Culture Blogs


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Culture Blogs

Popular subjects in contemporary Pagan culture and practice.

Category contains 2 blog entries contributed to teamblogs

Posted by on in Culture Blogs
The Clay Ladies

You could call them the “Clay Ladies,” as our coven kid Robin did.

They exist in their tens—if not hundreds—of thousands across the world.

Goddesses? Fertility magic? Who can say?

Clearly, they're symbolic. Clearly, they're meaningful. We shouldn't expect that they meant the same thing to every culture that made (and makes) them. But to claim that they have no religious significance (as some academics have done) seems to me to fly in the face of general human experience. And if (incredibly) they never did before: well, they certainly do now.

And sometimes, I think, we can also say: this much, at least.

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HOW I BECAME ADDICTED TO ROCKS: THIS IS MY STORY

Crescent City, California December 1981

I started picking up rocks with my Granny on our summer vacations to Crescent City, California. We would pick up the agate on the beach. Sometimes we would lay in the pebbles and sift through them, holding them up to the sunlight to see which were most translucent. The top layer, dried by the sun, (which beckoned us to sit and dig) was deceptive. The sea water would seep up from the under layer and soak our knees and elbows. When the agates we found dried, we would lick them to rediscover the shine.

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A Spring Equinox Ritual for Energy, Creativity & Abundance

A friend asked me to make her a charm to increase her physical and creative energy, and I thought, "Man, I need one of those too." And then I thought, "And the Spring Equinox is the prefect time to tap into that kind of energy," so I made it part of Blue Moon Circle's ritual, which we did earlier today.Then it occurred to me that some other folks might find this useful too, so here it is. As always, if you don't have some (or even most) of the supplies, you can substitute things you do have that feel right to you, or just do without. The reason I threw in SO many ingredients, more than I usually do, is because I needed this to be uber-powerful. And it was. Happy Ostara!

 

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Posted by on in Culture Blogs
Easter is Risen!

English

Easter is risen! Indeed she is risen!

 

Old English

Éastre arás! Sóþlice héo arás!

 

Greek

Kórê anéstê! Alêthós anéstê!

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Posted by on in Culture Blogs
Goddess Rising

One day the Goddess went away.

The Moon wanes away into darkness. The seed goes down into the soil. Summer descends into Winter.

Each Spring, we too descend. Into the Underworld we go. We seek Her, we find Her, and we bring Her back.

There was a time in history when it seemed that the Goddess had gone away.

So we descended into the Underworld. We sought Her, we found Her, and we brought Her back.

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  • tehomet
    tehomet says #
    Beautiful.

Posted by on in Culture Blogs
Curse of the Black Thumb

Spring has sprung and people are starting to talk about their gardens.  Mother Earth has banned me from her garden.  She has issued a restraining order which the plant police definitely enforce at every opportunity forbidding me to touch plants.  I grew up on a farm so you would think I should be able to grow things.  But literally every house plant I have ever tried to grow has died.  I even killed some lucky bamboo.  There goes my karma.  If my life depended on it, I could not tell the difference between sage or oregano.  I love plants.  They bring me peace.  Flowers make me smile every time I look at them.  But grow them?  Nope – strictly forbidden.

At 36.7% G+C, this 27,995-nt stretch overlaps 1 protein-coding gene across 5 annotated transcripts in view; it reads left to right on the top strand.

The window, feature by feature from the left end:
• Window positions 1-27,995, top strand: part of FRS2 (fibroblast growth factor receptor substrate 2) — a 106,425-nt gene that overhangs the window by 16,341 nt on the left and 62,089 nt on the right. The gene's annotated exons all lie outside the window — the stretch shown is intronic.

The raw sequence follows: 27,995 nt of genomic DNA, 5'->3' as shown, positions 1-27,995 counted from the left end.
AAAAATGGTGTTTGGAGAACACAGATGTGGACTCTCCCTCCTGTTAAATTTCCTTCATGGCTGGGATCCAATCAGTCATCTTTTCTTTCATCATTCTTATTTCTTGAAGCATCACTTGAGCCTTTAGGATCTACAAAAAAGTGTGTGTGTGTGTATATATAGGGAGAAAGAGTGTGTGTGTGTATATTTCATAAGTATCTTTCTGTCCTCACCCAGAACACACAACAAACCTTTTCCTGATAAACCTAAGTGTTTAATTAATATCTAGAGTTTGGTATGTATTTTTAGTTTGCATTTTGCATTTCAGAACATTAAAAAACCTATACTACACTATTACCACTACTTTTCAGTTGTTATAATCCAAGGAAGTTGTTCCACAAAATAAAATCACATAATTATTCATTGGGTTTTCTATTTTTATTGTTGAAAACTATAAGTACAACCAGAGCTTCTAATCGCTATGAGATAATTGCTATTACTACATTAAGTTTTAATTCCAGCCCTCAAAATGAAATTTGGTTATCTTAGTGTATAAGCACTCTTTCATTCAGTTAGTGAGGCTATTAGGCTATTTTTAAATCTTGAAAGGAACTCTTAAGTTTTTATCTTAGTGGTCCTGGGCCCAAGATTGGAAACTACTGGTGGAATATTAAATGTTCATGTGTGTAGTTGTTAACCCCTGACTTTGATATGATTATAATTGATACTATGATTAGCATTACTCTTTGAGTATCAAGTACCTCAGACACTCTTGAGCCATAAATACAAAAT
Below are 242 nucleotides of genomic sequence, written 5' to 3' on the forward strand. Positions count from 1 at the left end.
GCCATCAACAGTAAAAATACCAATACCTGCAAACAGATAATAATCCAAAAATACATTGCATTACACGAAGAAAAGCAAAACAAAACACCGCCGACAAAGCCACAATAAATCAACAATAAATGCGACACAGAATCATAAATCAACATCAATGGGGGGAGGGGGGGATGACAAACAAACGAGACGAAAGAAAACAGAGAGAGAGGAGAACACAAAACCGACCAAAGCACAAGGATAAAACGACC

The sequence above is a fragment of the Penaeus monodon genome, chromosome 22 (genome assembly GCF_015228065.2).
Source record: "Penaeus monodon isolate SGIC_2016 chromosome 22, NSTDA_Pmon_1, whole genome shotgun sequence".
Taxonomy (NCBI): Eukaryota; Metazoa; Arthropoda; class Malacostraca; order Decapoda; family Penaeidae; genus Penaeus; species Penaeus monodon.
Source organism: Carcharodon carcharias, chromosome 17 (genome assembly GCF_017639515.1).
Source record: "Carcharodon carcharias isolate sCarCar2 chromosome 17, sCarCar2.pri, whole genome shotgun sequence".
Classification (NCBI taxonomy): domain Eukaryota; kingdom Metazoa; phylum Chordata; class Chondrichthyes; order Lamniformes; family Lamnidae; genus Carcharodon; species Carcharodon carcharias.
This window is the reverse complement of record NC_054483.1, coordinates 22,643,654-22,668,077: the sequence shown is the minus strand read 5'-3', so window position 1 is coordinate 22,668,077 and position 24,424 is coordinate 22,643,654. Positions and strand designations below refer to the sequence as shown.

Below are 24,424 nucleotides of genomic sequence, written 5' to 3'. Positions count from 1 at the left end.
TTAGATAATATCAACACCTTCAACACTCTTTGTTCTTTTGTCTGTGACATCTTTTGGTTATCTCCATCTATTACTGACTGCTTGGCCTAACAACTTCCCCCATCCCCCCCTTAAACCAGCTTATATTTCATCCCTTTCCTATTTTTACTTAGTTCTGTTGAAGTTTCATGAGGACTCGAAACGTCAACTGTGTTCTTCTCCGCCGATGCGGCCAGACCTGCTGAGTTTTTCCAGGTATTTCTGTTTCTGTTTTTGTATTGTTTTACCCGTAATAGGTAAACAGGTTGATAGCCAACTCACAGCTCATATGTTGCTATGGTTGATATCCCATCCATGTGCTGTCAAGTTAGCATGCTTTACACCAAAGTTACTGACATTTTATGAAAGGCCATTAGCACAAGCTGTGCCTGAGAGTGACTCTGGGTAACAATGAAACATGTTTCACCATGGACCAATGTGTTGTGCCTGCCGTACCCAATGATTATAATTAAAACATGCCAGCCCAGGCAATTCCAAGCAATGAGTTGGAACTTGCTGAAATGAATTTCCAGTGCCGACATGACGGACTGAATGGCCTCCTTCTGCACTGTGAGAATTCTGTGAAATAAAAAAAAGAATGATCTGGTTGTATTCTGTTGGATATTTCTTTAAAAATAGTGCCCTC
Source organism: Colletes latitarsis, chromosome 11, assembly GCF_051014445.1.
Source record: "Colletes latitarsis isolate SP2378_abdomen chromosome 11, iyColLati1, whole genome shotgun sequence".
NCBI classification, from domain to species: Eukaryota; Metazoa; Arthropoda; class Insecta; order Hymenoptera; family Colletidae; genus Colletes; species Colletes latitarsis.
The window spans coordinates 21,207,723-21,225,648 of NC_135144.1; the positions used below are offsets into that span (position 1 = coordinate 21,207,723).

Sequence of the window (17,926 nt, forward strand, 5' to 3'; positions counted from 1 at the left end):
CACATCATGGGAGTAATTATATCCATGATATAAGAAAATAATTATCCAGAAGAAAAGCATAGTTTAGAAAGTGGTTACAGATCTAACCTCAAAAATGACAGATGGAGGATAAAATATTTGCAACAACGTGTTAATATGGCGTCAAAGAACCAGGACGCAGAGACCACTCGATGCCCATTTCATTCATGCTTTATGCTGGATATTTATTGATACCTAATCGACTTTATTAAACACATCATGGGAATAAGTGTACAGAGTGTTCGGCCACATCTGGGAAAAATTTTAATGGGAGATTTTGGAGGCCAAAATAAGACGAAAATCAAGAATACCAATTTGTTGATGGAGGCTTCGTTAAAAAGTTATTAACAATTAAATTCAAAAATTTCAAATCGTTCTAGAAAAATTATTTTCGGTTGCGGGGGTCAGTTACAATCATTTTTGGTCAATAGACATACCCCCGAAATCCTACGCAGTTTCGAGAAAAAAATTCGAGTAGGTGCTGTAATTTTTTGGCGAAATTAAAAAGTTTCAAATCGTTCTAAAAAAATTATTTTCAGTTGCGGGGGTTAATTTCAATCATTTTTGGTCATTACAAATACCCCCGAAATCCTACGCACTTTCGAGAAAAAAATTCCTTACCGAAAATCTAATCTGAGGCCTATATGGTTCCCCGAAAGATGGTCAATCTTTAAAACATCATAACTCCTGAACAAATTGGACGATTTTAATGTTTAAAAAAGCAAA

What is a plant killer like me doing to have plants in or around my house?  My salvation for having plants in the house is my husband who has a very green thumb – usually.  Of course if a plant dies then I get the blame.  While you don’t have to marry someone with a green thumb, my first suggestion is cultivate a relationship with someone who will help you with your plants.  In addition to my husband, I have two sisters who are very good at growing things both indoors and outdoors.  When I have questions about plants or need suggestions, I go to these experts first.

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Posted by on in Culture Blogs
Repaganization

Part of the underlying strategy for the Repaganization of the West is, shall we say...selective replacement.

Consider the so-called “Adam's apple.” A nasty bit of someone else's mythology has, mutatis mutandis, become attached to a perfectly innocuous part of the human body. What to do?

In this particular instance, at least, there's not far to look.

The old Witch word for the (to give it its technical name) laryngeal thyroid cartilege is thrapple: a contraction of “throat apple,” the apple being, of course, the prime sacred fruit of the Tribe of Witches (and, in fact, of Northern Europe generally).

A while back I was dishing with my friend “Granny” Ro NicBourne.

“Do you know such-and-so?” I asked.

“Wouldn't know him from Ash,” she deadpanned.*

 

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  • Aline "Macha" O'Brien
    Aline "Macha" O'Brien says #
    I love the term thrapple and will be using it henceforth. Remember we still have Achilles tendon. What a force our beloved Spark

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